From East to West, North to South, all across our fragile planet today humankind’s collective degraded actions have disrupted the “self-existing equanimity” and natural balance of the Earth’s elements. And so the Great Wrathful One has awakened and is shaking our planet with melting polar ice caps and glaciers, rising temperatures and sea levels, droughts, famines, wildfires, hurricanes, cyclones, floods, earthquakes, and deadly epidemics. Indeed, as the Vidyadhara warned at Taksang, “Disease, famine, and warfare are raging like the fierce north wind.”
Today the world’s top climate scientists like NASA’s James Hansen and England’s Lord Nicholas Stern are issuing grim warnings that as the global climate crisis intensifies and creates dangerous feedback loops the destruction of the natural world will worsen exponentially. As the Arctic ice cap melts, the exposed permafrost beneath will unthaw and release huge amounts of stored methane and carbon dioxide gases; acidification of the oceans from absorbing high concentrations of greenhouse gases will create an untenable ecosystem for many marine species, who will simply perish and go extinct; melting Himalayan glaciers, which provide the water storage system for most of Asia, will create perilous floods and water shortages throughout the continent.
Nearly 40 years after the Vidyadhara composed the Sadhana of Mahamudra, His Holiness Karmapa warned the sangha gathered at the Kagyu Monlam in Bodhgaya:
“Now the time has come when the Earth is scowling at us; the time has come when the Earth is giving up on us. The Earth is about to treat us badly and give up on us. If she gives up on us, where can we live?”
And yet the wisdom and compassion of Lord Buddha, Padmasambhava, and all the great bodhisattvas, gurus, yidams, and protectors has never left our world and continues to illuminate the way out of the morass we humans have created. As Tsoknyi Rinpoche has said, the buddhas and bodhisattvas are always ready to guide us and share their wisdom with us if we can just tune into their bandwidth.
It comes back to restoring and revering our sacred connection with the rest of life and shaking off our deep-rooted indolence and couch-potato apathy, and stepping outside of our personal comfort zones to become agents for positive change in our world, as Hudson Shotwell so eloquently stated. We must act now because there is not a moment to waste.
“What should we do now that the situation has become so critical?” His Holiness Karmapa asked the gathering of Kagyu lamas, monks, and lay practitioners in Bodhgaya. “The sentient beings living on the Earth and the elements of the natural world need to join their hands together-the Earth must not give up on sentient beings, and sentient beings must not give up on the Earth. Each needs to grasp the other’s hand.”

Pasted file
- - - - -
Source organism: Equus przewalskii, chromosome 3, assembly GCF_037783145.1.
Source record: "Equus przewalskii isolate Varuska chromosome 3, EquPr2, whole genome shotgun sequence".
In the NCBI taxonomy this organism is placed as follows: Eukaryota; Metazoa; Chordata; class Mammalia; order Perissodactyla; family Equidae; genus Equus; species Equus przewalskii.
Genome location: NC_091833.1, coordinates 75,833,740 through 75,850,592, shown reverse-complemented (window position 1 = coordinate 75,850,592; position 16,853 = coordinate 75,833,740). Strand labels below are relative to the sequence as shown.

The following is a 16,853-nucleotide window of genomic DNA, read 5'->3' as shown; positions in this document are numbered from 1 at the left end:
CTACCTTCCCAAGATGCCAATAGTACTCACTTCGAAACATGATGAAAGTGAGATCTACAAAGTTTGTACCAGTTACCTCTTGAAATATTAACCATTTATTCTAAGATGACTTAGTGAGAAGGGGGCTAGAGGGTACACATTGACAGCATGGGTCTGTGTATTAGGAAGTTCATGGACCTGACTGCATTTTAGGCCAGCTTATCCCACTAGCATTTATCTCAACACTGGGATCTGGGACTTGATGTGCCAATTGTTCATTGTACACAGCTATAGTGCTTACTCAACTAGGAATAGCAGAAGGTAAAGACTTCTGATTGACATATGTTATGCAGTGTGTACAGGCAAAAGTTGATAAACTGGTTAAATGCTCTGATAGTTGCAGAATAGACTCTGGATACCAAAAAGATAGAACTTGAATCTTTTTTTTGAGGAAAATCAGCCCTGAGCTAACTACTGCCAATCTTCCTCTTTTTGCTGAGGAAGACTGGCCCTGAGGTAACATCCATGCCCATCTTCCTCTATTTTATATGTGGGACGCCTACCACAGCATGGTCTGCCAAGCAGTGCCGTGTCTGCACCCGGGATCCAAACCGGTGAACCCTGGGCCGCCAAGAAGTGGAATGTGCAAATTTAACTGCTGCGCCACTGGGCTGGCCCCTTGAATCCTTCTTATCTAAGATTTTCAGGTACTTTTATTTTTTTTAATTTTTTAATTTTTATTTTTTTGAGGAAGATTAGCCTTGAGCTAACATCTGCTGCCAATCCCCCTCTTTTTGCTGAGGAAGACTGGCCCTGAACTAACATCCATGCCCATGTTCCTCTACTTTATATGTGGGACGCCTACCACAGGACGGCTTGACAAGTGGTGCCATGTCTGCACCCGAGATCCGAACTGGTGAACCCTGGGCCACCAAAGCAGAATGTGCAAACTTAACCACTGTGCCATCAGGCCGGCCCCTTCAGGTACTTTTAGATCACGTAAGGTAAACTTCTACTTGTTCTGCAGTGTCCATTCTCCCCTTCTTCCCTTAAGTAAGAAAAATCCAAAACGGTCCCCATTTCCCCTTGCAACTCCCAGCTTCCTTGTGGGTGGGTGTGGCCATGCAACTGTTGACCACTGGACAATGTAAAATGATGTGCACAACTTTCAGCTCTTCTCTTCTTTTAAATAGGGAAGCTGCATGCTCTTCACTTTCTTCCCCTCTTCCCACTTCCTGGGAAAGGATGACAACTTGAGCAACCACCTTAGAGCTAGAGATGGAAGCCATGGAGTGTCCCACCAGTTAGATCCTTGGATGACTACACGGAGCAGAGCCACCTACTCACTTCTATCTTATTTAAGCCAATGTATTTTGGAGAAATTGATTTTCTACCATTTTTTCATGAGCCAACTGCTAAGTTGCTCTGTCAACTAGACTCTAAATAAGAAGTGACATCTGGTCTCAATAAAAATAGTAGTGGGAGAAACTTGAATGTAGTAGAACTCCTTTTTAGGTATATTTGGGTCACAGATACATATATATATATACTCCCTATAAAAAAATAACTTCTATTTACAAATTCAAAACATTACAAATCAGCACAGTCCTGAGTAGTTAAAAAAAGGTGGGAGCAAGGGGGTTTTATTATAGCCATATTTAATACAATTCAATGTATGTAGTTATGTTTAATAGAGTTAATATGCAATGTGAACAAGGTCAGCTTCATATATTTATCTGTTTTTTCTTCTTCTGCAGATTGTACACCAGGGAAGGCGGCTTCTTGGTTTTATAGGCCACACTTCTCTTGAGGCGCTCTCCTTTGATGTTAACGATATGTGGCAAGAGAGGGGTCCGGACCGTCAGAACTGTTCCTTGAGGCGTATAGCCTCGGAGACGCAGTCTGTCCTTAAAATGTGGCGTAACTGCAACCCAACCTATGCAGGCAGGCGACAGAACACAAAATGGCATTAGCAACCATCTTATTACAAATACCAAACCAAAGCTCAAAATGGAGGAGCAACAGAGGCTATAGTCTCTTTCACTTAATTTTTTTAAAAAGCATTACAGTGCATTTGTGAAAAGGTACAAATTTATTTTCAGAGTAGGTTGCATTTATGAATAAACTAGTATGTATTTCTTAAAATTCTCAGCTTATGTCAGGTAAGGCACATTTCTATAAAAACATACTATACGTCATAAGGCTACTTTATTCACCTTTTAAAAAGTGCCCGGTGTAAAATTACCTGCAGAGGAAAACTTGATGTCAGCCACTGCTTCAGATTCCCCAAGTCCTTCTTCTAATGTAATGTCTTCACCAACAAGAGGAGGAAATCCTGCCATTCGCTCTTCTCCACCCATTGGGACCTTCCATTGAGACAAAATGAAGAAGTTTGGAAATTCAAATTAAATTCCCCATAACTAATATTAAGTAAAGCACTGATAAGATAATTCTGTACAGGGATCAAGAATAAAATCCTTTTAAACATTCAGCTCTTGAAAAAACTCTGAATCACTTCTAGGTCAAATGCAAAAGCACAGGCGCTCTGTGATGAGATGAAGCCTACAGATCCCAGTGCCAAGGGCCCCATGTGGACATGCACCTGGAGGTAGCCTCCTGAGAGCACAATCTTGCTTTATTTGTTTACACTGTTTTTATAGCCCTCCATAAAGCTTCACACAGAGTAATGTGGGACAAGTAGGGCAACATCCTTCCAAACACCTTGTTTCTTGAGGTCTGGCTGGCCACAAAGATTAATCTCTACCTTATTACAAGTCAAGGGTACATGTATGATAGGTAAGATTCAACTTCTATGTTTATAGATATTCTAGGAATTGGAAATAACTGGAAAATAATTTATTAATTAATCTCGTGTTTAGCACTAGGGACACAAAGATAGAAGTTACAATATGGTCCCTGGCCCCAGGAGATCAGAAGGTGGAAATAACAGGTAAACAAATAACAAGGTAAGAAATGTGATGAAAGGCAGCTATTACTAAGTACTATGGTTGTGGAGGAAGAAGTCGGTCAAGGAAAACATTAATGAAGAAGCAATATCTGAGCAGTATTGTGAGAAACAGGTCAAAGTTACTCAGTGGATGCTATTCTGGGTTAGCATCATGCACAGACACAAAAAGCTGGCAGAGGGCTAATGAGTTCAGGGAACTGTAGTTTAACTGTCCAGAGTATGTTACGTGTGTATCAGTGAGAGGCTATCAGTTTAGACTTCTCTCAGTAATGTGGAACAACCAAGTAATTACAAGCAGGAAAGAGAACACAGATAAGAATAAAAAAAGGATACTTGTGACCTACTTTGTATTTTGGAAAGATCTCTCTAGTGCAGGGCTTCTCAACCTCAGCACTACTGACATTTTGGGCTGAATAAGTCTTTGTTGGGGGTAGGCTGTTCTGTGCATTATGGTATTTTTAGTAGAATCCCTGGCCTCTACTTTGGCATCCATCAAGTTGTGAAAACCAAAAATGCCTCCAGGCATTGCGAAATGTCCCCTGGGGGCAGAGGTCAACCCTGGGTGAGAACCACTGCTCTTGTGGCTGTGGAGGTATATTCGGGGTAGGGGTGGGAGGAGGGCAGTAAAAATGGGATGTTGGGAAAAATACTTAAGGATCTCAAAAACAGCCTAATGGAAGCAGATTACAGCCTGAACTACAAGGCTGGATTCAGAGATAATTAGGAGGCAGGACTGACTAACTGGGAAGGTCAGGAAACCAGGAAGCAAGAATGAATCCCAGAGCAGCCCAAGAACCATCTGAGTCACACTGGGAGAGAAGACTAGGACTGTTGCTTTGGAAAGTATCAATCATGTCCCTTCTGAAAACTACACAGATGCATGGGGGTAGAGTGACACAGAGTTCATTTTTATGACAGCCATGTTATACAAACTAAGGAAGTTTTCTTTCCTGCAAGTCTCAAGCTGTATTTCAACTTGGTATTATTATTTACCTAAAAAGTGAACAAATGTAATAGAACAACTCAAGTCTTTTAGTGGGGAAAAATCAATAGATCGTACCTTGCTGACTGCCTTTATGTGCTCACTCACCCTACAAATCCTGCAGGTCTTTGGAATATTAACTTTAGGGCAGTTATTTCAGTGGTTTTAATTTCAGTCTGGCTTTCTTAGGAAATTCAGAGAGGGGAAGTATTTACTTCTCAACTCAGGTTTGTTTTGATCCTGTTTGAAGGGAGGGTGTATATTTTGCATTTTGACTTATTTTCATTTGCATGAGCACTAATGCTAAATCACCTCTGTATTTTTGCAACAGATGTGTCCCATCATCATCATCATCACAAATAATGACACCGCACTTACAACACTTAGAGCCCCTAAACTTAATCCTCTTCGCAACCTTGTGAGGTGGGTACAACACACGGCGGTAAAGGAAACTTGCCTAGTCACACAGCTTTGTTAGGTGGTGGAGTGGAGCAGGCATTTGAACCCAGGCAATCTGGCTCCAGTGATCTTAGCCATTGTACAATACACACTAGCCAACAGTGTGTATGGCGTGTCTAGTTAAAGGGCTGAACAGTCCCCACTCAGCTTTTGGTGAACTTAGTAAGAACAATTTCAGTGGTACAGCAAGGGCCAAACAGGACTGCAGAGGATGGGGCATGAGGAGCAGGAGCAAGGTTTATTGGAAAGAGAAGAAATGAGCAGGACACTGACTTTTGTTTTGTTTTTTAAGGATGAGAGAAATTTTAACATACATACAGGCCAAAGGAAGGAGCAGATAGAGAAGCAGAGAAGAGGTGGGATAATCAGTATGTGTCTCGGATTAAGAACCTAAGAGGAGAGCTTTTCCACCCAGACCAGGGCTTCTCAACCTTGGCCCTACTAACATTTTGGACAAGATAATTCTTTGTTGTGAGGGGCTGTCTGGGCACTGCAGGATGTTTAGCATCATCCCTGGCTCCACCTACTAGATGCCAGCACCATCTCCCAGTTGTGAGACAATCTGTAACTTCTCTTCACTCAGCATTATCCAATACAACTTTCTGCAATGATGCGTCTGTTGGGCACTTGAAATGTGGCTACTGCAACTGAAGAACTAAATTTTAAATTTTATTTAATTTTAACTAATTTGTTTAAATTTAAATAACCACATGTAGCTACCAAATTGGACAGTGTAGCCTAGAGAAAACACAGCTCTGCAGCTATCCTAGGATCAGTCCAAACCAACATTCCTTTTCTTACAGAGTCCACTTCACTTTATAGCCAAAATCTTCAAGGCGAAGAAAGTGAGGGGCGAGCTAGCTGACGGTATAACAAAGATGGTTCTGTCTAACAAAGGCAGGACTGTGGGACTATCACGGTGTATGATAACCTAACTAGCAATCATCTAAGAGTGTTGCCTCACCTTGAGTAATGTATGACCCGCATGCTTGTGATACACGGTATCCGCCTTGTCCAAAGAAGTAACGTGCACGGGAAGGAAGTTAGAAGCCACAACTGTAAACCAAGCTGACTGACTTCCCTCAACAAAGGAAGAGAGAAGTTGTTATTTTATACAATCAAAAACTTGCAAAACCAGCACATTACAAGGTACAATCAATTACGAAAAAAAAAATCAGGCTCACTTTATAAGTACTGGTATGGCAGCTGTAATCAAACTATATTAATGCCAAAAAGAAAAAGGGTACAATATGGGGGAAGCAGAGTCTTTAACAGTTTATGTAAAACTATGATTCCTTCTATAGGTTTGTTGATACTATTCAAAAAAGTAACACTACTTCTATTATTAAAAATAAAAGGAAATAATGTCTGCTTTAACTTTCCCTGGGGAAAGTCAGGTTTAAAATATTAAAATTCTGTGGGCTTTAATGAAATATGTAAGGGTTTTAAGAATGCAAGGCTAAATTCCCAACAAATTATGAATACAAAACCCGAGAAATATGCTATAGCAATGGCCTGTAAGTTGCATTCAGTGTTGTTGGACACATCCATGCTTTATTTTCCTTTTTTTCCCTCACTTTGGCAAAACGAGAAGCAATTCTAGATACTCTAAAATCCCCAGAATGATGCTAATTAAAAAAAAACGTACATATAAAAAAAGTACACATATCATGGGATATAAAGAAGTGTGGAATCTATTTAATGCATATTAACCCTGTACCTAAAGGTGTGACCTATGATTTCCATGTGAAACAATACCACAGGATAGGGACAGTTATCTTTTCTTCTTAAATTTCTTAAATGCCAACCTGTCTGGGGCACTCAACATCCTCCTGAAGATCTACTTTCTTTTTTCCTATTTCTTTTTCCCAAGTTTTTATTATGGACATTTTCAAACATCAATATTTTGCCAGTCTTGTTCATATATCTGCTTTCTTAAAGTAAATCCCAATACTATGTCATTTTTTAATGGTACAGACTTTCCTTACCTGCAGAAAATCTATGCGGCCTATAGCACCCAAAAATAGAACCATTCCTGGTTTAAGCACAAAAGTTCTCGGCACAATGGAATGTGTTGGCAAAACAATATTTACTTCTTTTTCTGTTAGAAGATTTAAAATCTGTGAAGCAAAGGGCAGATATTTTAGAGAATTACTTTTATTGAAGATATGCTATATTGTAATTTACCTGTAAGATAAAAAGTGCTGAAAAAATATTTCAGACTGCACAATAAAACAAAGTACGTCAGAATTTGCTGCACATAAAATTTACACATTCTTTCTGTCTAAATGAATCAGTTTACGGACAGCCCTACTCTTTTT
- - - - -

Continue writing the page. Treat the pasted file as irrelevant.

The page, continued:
This spring, His Holiness Karmapa convened the First Conference on Environmental Protection for Kagyu Monasteries and Centers at Thrangu Rinpoche’s Vajra Vidya Institute, Sarnath, India. The conference produced an extensive action plan entitled, “One Hundred and Eight Things You Can Do to Help the Environment.”
The suggestions range from installing solar and wind energy projects at monasteries, to reducing energy usage and consumption of paper and plastic products, to planting trees, to making aspiration prayers for the world, to becoming vegetarians.
“The oxygen for all the living creatures in this world comes from trees and plants. So if we can plant even one tree, it will probably help a great number of creatures survive,” His Holiness stressed.
So here I will climb up on my own soapbox, alongside Hudson (full disclosure: like Hudson, I also am an avid bicyclist which is my predominant mode of transportation). From my perspective, adopting a vegetarian lifestyle and a plant-based diet is the single most significant step each of us can make in our personal lives to reduce our heavy imprint upon our planet and the creatures that share our world. Livestock production is one of the greatest drains on our top soil, energy and water supplies, and one of the leading producers of greenhouse gas emissions. And factory farming is one of the greatest forms of cruelty that human beings inflict on other species. Moreover, not only is vegetarianism – and even better a vegan diet – an ethical choice and beneficial for both one’s own karma and the environment, not consuming animals and their products also brings the dividend of better health.
Along with its tradition of realized yogic practitioners the Kagyu lineage has been revered through the ages for leaving their solitary snow mountain retreats when called upon and taking myriad compassionate actions to alleviate suffering in this world.
The current Karma Kagyu lineage holder, Karmapa Orgyen Thinley Dorje exemplifies these qualities in his call to action to protect our beleaguered environment, and in elucidating the path toward sustainability with his mirror-like wisdom.
“We will not give up on the Earth! May there be peace on Earth! May the Earth be sustained for many thousands of years!” the Karmapa vowed.
When these noble aspirations are joined with skillful action and fierce unceasing courage and commitment together we can transform and reclaim this bleeding, tortured Earth as the self-existing mandala of all the victorious ones.